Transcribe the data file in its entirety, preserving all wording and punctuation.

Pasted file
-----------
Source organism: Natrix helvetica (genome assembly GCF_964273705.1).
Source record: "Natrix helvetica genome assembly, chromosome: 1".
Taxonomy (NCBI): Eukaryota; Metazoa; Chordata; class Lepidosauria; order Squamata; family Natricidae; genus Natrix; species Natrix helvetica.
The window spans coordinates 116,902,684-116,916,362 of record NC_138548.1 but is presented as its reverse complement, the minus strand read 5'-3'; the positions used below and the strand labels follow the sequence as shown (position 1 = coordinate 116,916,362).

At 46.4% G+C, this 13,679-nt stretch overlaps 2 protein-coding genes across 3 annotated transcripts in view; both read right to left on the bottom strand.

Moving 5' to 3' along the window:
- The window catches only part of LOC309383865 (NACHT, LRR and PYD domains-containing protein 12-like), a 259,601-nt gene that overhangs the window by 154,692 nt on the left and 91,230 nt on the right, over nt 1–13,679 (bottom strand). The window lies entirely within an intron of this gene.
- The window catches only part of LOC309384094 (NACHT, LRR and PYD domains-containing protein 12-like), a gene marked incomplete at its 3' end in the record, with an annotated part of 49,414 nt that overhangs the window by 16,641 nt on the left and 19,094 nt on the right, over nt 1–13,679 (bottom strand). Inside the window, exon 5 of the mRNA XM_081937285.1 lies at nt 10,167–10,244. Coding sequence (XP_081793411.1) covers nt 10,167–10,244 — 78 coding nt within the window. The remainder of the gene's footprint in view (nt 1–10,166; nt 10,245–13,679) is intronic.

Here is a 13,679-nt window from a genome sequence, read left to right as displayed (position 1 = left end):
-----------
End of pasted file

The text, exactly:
Source organism: Natrix helvetica (genome assembly GCF_964273705.1).
Source record: "Natrix helvetica genome assembly, chromosome: 1".
Taxonomy (NCBI): Eukaryota; Metazoa; Chordata; class Lepidosauria; order Squamata; family Natricidae; genus Natrix; species Natrix helvetica.
The window spans coordinates 116,902,684-116,916,362 of record NC_138548.1 but is presented as its reverse complement, the minus strand read 5'-3'; the positions used below and the strand labels follow the sequence as shown (position 1 = coordinate 116,916,362).

At 46.4% G+C, this 13,679-nt stretch overlaps 2 protein-coding genes across 3 annotated transcripts in view; both read right to left on the bottom strand.

Moving 5' to 3' along the window:
- The window catches only part of LOC309383865 (NACHT, LRR and PYD domains-containing protein 12-like), a 259,601-nt gene that overhangs the window by 154,692 nt on the left and 91,230 nt on the right, over nt 1–13,679 (bottom strand). The window lies entirely within an intron of this gene.
- The window catches only part of LOC309384094 (NACHT, LRR and PYD domains-containing protein 12-like), a gene marked incomplete at its 3' end in the record, with an annotated part of 49,414 nt that overhangs the window by 16,641 nt on the left and 19,094 nt on the right, over nt 1–13,679 (bottom strand). Inside the window, exon 5 of the mRNA XM_081937285.1 lies at nt 10,167–10,244. Coding sequence (XP_081793411.1) covers nt 10,167–10,244 — 78 coding nt within the window. The remainder of the gene's footprint in view (nt 1–10,166; nt 10,245–13,679) is intronic.

Here is a 13,679-nt window from a genome sequence, read left to right as displayed (position 1 = left end):